I launched Foreign Bodies in 2018 when I was awarded a reporting fellowship with The Carter Center. Originally, the plan was to publish a couple of news stories in my local newspaper, where I was a staffer, but as I began reporting, I realized that to address all of the conversations I kept having around the immigrant experience and mental illness, I needed to have a space that was unapologetic, candid and intimate. Around that time, email newsletters were making sort of a comeback. It felt like the ideal medium to foster a safe space for sensitive issues that didn't feel too confrontational. Foreign Bodies has really grown since 2018, and it means the world to me to be able to spend so much time on a subject dear to my heart with a mission to help de-stigmatize pain, vulnerability and mental illness across marginalized communities through the power of storytelling.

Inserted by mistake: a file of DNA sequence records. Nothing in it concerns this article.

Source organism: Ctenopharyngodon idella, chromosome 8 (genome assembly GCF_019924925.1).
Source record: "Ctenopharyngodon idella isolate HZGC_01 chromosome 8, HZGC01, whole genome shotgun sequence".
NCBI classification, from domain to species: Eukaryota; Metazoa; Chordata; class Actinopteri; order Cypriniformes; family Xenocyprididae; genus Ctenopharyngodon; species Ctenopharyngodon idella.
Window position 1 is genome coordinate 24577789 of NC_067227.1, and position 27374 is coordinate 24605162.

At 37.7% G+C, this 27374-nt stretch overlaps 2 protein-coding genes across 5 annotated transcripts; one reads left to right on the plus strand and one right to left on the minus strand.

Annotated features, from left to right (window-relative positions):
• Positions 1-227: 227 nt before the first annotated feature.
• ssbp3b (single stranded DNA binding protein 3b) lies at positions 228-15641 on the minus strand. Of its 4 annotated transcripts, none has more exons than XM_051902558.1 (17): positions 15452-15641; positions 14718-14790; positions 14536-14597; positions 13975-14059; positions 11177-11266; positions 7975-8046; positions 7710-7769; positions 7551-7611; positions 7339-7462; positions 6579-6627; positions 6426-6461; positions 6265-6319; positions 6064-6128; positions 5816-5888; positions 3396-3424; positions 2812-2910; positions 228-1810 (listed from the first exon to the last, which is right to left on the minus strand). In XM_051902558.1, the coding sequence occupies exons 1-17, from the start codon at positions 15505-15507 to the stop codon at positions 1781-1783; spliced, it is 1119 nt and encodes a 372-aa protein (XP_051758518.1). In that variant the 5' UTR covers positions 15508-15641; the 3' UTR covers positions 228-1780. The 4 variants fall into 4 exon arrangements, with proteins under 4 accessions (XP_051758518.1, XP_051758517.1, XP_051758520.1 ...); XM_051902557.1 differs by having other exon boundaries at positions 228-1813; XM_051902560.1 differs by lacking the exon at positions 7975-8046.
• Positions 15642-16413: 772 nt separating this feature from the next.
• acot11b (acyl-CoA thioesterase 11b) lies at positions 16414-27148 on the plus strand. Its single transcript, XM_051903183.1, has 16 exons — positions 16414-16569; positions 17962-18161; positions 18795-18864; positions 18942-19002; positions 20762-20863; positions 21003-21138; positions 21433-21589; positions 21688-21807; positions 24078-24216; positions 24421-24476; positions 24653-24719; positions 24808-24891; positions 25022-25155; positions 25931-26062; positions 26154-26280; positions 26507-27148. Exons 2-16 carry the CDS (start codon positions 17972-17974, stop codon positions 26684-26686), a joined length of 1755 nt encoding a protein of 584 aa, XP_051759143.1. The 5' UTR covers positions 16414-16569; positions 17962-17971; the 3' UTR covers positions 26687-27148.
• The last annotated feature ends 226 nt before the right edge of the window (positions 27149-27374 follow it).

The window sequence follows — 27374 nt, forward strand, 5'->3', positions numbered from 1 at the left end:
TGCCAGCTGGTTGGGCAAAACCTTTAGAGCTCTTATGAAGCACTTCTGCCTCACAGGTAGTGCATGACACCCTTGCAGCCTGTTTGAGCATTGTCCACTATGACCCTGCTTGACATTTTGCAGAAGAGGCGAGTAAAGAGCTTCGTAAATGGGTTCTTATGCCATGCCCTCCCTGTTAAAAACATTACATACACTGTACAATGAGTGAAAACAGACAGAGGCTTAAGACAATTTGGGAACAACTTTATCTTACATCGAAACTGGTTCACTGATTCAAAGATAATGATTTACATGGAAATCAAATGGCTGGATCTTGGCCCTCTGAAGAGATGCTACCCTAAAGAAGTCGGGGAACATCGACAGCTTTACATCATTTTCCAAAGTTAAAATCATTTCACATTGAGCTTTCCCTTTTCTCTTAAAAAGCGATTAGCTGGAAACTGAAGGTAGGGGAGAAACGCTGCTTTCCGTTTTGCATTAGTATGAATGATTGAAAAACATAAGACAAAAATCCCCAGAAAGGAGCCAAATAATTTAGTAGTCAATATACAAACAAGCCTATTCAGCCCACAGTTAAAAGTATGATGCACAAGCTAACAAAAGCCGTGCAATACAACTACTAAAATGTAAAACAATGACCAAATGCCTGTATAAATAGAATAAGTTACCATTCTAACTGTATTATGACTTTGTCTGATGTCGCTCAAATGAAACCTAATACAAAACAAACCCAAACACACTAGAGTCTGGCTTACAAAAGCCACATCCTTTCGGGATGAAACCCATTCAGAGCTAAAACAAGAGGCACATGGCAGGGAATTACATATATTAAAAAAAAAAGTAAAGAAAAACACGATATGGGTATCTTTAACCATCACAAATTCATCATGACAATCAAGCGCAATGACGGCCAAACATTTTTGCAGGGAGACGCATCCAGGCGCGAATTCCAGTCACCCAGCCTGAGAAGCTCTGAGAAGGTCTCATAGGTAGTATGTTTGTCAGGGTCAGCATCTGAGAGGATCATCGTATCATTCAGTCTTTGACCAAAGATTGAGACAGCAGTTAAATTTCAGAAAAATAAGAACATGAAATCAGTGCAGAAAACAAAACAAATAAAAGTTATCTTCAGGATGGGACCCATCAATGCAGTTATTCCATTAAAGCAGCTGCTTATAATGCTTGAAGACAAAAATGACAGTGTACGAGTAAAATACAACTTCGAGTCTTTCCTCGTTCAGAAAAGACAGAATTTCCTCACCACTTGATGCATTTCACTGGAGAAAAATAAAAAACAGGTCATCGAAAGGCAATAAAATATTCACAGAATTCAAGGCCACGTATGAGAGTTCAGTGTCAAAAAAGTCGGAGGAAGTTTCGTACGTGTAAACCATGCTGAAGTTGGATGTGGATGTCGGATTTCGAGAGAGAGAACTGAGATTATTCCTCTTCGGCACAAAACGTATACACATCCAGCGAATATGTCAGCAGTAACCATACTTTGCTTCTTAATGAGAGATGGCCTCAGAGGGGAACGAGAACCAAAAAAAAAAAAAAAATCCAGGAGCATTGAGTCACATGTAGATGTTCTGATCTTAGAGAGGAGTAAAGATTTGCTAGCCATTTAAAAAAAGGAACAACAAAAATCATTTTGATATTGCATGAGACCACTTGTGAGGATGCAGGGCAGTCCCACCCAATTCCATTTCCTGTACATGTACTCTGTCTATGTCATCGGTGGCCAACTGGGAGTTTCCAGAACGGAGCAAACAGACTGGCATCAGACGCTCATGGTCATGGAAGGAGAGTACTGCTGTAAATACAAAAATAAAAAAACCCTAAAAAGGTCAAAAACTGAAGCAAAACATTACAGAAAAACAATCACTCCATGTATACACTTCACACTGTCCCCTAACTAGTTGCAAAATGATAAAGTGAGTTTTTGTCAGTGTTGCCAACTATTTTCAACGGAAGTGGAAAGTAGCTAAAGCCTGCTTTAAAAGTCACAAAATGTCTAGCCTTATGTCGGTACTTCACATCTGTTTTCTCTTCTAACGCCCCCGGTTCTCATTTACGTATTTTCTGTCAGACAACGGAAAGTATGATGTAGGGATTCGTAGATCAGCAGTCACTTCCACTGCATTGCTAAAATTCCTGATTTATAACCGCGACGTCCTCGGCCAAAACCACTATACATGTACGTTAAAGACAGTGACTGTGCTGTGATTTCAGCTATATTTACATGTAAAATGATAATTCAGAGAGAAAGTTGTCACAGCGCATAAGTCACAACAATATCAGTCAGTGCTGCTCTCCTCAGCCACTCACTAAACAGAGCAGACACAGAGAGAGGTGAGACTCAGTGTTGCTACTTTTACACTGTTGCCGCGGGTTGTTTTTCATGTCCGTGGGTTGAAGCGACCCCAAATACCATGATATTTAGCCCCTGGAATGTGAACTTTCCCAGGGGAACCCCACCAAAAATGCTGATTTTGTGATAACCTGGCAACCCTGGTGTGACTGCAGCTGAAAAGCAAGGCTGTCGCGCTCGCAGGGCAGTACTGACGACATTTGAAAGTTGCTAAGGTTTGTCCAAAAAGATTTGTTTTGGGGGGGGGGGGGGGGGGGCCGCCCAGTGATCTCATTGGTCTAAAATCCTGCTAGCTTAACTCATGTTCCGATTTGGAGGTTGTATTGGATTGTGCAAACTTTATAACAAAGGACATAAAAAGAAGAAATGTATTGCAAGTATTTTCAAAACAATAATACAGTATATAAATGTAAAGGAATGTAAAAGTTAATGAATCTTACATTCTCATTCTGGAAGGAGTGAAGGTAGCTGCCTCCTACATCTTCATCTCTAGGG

Doodles by Fiza, on the other hand, started with random sketching in notebooks when I was on bedrest following a spine/nerve injury that made it difficult for me to sit up and write. Obviously, I'm a writer by profession! So not being able to really work at my full potential was devastating. To get my thoughts onto paper, I started doodling with ink while in bed and posting on my personal newsletter, fiza's word vomit. Once my injury improved with physical therapy and aquatherapy, I found myself picking up watercolors and sticking with the evening ritual of doodling and painting. Now, I commission 1-3 custom pieces a month based on my availability and sell select original works (and prints!) to help support my writing endeavors, from Foreign Bodies to novel writing, magazine submission fees and everything else in between. It is primarily a project to help me unwind when life gets to be too overwhelming, but getting to share my creations with the world is incredibly fulfilling.